• Table B3. Pressure loss and air flows through DustControl 2700 Vacuum Cleaner 09/07/2007 Round 1
    • Table B4. Pressure losses and air flows through DustControl 2700 vacuum cleaner: 09/13/2007 Round 2
    • Table B5. Pressure losses and air flows through DustControl 2700 vacuum cleaner: 09/13/2007 Round 3

    APPENDIX C. Data from Bosch Vacuum Cleaner

    • Figure C?1. Locations for measuring pressures in Bosch vacuum cleaner
    • Table C1. Fan curve air flow through Bosch vacuum Cleaner 08/30/2007
    • Figure C?2. Fan curve for Bosch vacuum cleaner
    • Table C2. Filter weights and environmental conditions
    • Table C3. Pressure loss and air flows through Bosch vacuum Cleaner 9/14/2007 Round 1
    • Table C4. Pressure loss and air flows through Bosch vacuum Cleaner 9/14/2007 Round 2
    • Table C5. Pressure loss and air flows through Bosch vacuum Cleaner 9/14/2007 Round 2

    APPENDIX D. Data for Dust Director Vacuum Cleaner Fan Curve (serial number PO7F14792)

    • Figure D?1. Locations for measuring static pressures inside the Dust Director vacuum cleaner
    • Table D1. Fan curve air flow through Dust Director vacuum Cleaner 08/30/2007\
    • Figure D?2. Fan curve for Dust Director vacuum cleaner
    • Table D2. Filter weights and environmental conditions
    • Table D3. Pressure loss and air flows through Dust Director vacuum cleaner 10?04?2007 Round 1
    • Table D4. Pressure loss and air flows through Dust Director vacuum cleaner 10?04?2007 Round 2
    • Table D5. Pressure loss and air flows through Dust Director vacuum cleaner 10?11?2007 Round 3

    APPENDIXE. Comparison of absolute pressures and pressures obtained from pressure transducers

    • Table E1. Comparison of pressures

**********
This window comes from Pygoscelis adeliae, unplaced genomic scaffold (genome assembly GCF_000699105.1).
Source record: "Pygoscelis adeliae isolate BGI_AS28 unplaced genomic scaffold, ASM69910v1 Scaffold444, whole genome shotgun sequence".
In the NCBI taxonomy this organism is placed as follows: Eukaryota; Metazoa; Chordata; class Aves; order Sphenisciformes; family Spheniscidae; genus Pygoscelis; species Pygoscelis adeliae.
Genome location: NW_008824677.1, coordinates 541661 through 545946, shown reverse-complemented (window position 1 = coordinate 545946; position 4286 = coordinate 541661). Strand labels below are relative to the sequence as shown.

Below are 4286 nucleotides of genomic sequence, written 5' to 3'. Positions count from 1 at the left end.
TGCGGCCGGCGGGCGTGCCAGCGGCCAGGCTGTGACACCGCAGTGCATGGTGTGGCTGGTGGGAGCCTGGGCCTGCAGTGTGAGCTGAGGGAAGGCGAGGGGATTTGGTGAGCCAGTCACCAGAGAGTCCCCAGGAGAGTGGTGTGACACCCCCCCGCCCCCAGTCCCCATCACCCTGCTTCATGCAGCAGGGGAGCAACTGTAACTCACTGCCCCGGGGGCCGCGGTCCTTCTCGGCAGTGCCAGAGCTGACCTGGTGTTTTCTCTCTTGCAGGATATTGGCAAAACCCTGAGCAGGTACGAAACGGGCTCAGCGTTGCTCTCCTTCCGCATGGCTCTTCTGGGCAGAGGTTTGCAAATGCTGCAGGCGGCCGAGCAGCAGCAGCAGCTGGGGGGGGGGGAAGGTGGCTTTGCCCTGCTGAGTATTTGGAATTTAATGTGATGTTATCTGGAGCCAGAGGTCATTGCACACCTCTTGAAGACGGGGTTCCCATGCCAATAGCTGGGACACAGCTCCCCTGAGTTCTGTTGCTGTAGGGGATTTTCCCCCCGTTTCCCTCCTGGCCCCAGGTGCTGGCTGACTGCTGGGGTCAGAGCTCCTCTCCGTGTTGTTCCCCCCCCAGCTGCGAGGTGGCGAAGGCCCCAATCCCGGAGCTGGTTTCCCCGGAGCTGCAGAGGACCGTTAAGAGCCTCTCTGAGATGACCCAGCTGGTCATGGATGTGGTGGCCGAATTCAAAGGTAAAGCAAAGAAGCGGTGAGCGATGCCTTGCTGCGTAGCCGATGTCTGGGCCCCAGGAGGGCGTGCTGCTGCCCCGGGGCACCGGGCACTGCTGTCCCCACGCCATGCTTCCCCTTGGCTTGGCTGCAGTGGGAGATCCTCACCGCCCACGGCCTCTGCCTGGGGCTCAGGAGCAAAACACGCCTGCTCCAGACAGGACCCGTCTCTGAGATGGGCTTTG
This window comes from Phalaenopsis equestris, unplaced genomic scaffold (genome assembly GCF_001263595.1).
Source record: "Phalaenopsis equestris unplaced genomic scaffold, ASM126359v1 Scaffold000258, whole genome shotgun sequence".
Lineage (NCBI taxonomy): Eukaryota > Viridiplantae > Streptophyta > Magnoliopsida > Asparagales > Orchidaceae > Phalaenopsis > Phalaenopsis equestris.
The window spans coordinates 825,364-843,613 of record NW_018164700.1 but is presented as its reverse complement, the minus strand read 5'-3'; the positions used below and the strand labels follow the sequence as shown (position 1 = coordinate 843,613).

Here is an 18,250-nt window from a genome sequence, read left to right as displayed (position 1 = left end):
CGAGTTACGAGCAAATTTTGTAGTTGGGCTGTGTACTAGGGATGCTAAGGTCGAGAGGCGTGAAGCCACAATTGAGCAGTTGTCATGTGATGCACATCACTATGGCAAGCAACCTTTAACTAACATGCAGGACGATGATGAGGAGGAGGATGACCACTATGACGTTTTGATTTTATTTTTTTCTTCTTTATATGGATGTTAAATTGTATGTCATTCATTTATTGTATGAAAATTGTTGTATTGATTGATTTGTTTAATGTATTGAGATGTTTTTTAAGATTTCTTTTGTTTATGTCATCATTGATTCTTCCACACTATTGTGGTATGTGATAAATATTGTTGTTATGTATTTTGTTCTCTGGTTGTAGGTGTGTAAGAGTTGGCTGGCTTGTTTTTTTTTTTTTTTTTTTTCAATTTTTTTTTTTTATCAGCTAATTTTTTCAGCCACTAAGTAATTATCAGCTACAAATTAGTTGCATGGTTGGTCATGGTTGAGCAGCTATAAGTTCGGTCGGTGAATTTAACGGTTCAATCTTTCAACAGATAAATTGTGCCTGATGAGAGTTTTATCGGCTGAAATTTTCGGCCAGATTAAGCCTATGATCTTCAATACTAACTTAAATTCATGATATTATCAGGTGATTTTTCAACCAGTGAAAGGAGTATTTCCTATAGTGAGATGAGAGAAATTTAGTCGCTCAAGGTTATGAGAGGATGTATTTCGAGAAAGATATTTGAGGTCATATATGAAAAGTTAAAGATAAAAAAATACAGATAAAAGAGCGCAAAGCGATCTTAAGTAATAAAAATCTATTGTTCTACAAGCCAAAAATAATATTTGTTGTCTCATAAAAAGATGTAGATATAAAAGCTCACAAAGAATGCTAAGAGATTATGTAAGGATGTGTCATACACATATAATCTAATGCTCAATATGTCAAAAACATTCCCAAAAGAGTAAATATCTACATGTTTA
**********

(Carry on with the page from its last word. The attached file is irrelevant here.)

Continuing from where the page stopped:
• Table E2. Regression analyses for predicting actual pressures from pressure transducer response

APPENDIX A. Data from Tiger Vac Vacuum Cleaner.

Figure A?1. Location of static pressure measurements on the Tiger Vac vacuum cleaner.

Figure a-1

Figure a-1

Table A1. Fan curve air flow through Tiger Vac vacuum Cleaner 12/06/2007

Static pressure (difference from atmospheric pressure) in inches of water Venturimeter Pressure Difference (inches of water) Vacuum cleaner Air flow (cfm)

80.2

 0

0.00

62.4

 0.35

15.15

59.9

 0.6

19.96

56.8

 0.9

24.57

53.9

 1.25

29.08

51.3

 1.5

31.93

47.6

 1.9

36.04

43.5

 2.45

41.03

39.7

 3.15

46.63

33.3

 4

52.63

29.4

 4.8

57.69

24

 5.75

63.15

19.85

6.6

67.64

16

 7.45

71.84

13.9

 7.7

73.02

11.85

8.1

74.87

10.9

 8.4

76.17

9

9

78.81

7.8

9.5

80.93

 

Table A2. Environmental Conditions and final filter weights

 

Barometric Pressure (mm of Hg)

Temperature (Celsius degrees)

Weight of filter before adding 35 lb of debris (grams)

Weight of filter after adding 35 lb of debris (grams)

Round 1 11/09/2007

745.3

20

2171

2306

Round 2 11/13/2007

739.0

 22.2

2265

2310

Round 3 11/13/2007

739.0

 22.2

2306

2357

Table A3 Pressure losses and air flows through Tiger Vac vacuum cleaner 11/09/2007 Round 1

Table A4. Pressure losses and air flows through Tiger Vac vacuum cleaner 11/13/2007 Round 2

Table A5. Pressure losses and air flows through Tiger Vac vacuum cleaner 11/13/2007 Round 3

APPENDIX B. Data from DustControl 2700 Vacuum Cleaner

A. Static pressure measurements in vacuum cleaner body.

Static pressures were measured along the wall of the body of the vacuum cleaner and inside the vacuum cleaners cartridge filter.

Photos of the inside of a vacuum cleaner

B. Static pressure measurements in cyclone.

Table B1. Fan curve air flow through DustControl vacuum Cleaner 08/30/2007

Static pressure (difference from atmospheric pressure) in inches of water1

Absolute pressure in vacuum cleaner pressure in (psia)2

Absolute pressure, (Pressure transducer 55481) (psia)

Absolute Pressure (Pressure transducer data 53748) (psia)

Venturimeter pressure differential (inches of water)

Absolute pressure from the manometer (psia) 1

vacuum cleaner air flow (cfm)

0

 14.46

14.287

14.316

0

0.00

0.00

69.1

 11.95

11.752

11.793

0

2.51

0.00

61.4

 12.23

12.030

12.060

0.23

2.23

12.23

54.3

 12.49

12.300

12.328

0.81

1.97

23.28

46.2

 12.78

12.586

12.629

1.85

1.68

35.55

41.5

 12.95

12.771

12.796

2.62

1.51

42.46

36.3

 13.14

12.965

12.979

3.6

1.32

49.90

31

 13.33

13.133

13.172

4.5

1.13

55.85

27.2

 13.47

13.285

13.305

5.45

0.99

61.48

24.2

 13.58

13.403

13.431

6.4

0.88

66.62

20.7

 13.71

13.520

13.548

7.4

0.75

71.60

17.3

 13.83

13.638

13.665

8.4

0.63

76.22

14.9

 13.92

13.731

13.739

9.1

0.54

79.29

13

 13.99

13.798

13.823

9.8

0.47

82.23

8

 14.17

13.984

13.999

11.4

0.29

88.54

6

 14.24